April 9, 2013 - Written by David Woodsmith
STORY LINK Has The Bank Of Japan Triggered A Global Currency War?
The major mover in the global currency markets during yesterday’s session in the global currency markets was once again the Japanese Yen. There was a time in the recent past that the Yen was considered a reserve currency – an asset which institutional investors flocked to during times of crisis. In many ways, the Japanese tender resembled an Eastern version of the US Dollar. However, that appears to have changed since the Bank of Japan embarked on a large scale asset purchase scheme which effectively flooded the global currency market with Yen.
The sharp weakening of the Yen was accelerated by last week’s announcement from the BoJ that it would be doubling the amount of funds which it was set to allocate to its controversial scheme. The move will see an extra £350bn worth of Yen released onto the market this year – an action which, by dint of the laws of supply and demand, has served to seriously weaken the JPY. This sent the euro to Yen exchange rate up to its highest level since the start of 2010 during yesterday’s session. The single currency has now gained close to 37% against the JPY since the middle part of last year. Meanwhile, the US Dollar has gained close to 30% against the Yen during the past 7 months alone.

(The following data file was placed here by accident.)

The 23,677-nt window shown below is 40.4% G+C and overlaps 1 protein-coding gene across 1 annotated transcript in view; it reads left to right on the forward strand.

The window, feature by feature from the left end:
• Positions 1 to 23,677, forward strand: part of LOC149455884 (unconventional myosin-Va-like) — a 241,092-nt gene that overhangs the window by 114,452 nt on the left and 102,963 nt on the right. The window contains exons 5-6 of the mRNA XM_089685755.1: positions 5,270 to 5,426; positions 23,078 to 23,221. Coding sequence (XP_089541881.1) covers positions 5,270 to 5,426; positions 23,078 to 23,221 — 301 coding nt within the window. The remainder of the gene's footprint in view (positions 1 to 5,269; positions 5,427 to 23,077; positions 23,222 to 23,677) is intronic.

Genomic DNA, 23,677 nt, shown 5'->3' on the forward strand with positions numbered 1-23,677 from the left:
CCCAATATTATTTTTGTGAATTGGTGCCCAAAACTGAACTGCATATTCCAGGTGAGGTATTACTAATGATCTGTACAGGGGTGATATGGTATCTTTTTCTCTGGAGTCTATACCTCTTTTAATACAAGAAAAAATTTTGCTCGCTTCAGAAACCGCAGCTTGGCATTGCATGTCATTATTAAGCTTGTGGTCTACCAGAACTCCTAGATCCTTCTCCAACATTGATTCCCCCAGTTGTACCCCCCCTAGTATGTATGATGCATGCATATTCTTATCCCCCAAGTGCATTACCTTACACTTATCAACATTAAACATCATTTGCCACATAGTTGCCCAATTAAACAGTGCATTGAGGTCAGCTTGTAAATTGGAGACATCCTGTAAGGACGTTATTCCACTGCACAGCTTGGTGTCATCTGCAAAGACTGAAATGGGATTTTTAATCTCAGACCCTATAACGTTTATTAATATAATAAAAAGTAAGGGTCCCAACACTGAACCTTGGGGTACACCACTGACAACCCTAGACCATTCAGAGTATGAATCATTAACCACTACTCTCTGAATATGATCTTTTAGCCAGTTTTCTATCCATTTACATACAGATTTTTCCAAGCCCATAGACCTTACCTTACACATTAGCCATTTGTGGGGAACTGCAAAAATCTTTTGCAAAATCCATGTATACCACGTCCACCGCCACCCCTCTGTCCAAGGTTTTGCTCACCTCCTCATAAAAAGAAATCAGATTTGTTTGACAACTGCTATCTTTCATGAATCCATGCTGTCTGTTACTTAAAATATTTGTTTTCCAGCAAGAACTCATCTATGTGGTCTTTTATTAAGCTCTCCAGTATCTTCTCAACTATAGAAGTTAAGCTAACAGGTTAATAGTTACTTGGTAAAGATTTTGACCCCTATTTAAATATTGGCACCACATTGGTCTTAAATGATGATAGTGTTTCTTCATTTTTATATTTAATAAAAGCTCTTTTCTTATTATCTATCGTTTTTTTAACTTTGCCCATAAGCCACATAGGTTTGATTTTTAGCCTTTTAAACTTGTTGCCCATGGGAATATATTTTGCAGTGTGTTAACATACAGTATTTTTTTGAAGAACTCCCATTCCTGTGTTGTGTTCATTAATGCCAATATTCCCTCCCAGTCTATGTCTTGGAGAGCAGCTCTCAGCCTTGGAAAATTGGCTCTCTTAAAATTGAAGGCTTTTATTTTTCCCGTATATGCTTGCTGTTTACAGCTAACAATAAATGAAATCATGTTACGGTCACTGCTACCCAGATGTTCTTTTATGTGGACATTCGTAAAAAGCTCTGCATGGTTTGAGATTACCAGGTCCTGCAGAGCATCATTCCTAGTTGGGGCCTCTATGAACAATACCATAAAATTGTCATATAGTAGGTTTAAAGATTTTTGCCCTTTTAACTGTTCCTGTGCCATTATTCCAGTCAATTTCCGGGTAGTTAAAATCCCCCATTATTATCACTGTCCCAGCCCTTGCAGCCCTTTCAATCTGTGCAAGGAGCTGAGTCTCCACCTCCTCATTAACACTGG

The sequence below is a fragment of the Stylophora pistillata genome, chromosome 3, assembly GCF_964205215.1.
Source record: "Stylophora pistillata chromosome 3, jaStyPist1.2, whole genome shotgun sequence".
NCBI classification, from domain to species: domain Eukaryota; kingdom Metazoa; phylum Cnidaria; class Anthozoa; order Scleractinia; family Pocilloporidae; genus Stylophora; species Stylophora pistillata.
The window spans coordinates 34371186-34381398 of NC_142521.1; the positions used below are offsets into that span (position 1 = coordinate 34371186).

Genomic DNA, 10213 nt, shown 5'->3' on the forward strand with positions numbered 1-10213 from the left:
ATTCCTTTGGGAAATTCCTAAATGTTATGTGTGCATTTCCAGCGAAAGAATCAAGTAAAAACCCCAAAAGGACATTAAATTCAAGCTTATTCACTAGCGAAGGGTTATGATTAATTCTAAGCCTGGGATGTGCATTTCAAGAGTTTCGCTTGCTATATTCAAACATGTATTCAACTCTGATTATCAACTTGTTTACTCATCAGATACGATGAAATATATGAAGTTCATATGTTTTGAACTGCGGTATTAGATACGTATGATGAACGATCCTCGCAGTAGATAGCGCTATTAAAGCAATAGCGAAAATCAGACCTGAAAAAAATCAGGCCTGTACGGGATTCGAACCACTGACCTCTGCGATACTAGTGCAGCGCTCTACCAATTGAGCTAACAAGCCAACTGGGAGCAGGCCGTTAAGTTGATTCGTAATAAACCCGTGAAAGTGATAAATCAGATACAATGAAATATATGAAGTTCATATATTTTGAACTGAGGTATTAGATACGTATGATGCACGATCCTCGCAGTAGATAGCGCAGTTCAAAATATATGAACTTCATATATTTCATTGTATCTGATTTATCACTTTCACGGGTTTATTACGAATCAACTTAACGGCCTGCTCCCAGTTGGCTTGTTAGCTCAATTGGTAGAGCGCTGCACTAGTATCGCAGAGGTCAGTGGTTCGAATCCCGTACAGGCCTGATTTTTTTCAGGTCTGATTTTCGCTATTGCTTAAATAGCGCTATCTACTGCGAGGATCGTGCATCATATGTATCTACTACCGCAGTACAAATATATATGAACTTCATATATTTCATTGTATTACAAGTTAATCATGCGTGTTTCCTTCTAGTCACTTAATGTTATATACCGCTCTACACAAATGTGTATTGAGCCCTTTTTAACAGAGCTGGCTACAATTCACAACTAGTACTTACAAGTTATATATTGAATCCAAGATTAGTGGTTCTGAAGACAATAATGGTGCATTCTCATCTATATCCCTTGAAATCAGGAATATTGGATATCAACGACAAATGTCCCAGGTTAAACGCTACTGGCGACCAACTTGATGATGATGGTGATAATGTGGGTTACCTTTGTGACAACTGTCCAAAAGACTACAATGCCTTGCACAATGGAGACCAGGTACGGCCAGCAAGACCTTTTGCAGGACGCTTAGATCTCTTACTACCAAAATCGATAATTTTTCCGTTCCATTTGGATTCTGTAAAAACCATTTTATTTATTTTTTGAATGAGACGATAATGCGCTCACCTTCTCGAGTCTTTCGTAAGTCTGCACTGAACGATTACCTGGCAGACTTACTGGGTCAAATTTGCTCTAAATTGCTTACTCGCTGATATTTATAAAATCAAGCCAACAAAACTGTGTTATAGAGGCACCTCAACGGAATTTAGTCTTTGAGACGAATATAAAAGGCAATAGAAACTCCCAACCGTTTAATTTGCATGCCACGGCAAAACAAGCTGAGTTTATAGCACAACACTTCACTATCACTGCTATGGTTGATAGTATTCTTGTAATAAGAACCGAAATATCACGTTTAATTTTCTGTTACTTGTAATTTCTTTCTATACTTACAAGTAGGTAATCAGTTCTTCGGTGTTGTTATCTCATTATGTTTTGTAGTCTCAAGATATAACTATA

Many analysts suggest that the aggressive loosening of monetary policy by the Bank of Japan, which has accelerated since Shinzo Abe gained power last Autumn, marks the start of an all-out global currency war. The precipitous fall in the value of the Yen which the BoJ’s actions have triggered has rapidly improved Japan’s terms of trade over a period of a few short months. The relative cheapening of Japan’s exports in foreign market places along with the attendant increase in the price of foreign imports into the Japanese market, should give Japan’s ailing economy a chance to get itself moving once more.
However, the price which the global economy may pay if other administrations attempt to cancel out Japan’s advantage by weakening their own currency may be the widespread wise of worldwide inflation. Such an outcome has the potential to cause social tensions as workers become more militant in their wage bargaining behaviours. The net beneficiary in such a scenario would likely to be the US Dollar which has lost none of its safe-haven lustre.
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